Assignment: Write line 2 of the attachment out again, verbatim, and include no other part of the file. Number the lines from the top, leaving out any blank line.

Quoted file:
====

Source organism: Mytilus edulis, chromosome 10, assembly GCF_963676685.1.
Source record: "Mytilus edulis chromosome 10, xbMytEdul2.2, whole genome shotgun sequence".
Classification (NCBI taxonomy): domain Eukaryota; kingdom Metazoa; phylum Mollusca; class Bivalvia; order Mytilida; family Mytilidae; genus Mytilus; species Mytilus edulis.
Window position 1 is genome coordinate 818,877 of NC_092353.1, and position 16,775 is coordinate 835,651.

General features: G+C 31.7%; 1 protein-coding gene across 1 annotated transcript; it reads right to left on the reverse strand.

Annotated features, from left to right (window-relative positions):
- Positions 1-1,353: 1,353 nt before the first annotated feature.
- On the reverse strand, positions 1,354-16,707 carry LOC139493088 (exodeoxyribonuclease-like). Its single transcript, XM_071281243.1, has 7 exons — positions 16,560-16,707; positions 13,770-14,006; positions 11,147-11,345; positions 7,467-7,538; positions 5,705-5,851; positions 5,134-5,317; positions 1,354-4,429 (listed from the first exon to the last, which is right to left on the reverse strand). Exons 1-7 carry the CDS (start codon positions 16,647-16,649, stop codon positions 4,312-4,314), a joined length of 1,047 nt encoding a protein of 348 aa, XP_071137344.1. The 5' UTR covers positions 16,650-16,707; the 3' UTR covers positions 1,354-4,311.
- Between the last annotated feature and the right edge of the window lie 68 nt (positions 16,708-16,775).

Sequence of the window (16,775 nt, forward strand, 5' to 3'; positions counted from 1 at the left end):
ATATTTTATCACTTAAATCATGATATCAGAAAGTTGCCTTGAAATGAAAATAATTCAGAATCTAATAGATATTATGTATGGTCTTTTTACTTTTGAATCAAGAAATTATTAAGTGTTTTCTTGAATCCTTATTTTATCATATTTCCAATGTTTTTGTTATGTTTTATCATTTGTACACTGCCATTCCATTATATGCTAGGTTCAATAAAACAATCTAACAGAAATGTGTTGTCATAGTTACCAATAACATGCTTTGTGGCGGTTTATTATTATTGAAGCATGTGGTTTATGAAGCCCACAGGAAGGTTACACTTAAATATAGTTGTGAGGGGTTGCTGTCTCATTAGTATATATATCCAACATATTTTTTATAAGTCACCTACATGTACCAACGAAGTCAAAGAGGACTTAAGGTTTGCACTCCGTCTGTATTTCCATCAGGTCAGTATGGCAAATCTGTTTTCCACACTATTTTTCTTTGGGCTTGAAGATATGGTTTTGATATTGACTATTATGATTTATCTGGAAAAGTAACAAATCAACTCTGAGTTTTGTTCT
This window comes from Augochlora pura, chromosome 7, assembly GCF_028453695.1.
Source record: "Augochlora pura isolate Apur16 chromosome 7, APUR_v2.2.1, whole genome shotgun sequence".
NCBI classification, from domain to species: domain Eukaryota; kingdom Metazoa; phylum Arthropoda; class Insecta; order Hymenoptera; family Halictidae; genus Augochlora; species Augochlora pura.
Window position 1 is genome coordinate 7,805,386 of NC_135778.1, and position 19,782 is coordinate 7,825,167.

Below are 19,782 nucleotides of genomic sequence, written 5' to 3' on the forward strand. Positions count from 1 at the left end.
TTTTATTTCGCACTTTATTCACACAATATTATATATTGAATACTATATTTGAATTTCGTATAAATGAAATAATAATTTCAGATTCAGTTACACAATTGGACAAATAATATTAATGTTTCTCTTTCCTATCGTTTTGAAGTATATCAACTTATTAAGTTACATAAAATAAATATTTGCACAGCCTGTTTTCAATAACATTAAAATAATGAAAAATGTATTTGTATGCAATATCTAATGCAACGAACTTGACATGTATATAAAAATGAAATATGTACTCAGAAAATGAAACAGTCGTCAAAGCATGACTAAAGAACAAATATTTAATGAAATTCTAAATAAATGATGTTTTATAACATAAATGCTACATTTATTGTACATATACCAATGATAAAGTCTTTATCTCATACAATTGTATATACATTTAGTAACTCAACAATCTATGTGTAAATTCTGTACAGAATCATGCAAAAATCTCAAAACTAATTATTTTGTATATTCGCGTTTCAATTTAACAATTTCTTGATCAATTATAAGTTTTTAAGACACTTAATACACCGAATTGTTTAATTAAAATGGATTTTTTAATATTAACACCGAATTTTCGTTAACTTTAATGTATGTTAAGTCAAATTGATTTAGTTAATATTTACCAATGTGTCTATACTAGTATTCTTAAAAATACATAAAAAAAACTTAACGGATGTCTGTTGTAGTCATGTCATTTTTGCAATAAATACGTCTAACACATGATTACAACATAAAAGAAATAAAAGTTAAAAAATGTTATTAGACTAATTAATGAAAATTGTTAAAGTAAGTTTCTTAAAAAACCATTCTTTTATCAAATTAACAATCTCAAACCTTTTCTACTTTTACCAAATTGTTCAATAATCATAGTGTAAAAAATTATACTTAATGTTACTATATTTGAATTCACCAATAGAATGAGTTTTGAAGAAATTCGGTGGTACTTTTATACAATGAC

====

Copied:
Source record: "Mytilus edulis chromosome 10, xbMytEdul2.2, whole genome shotgun sequence".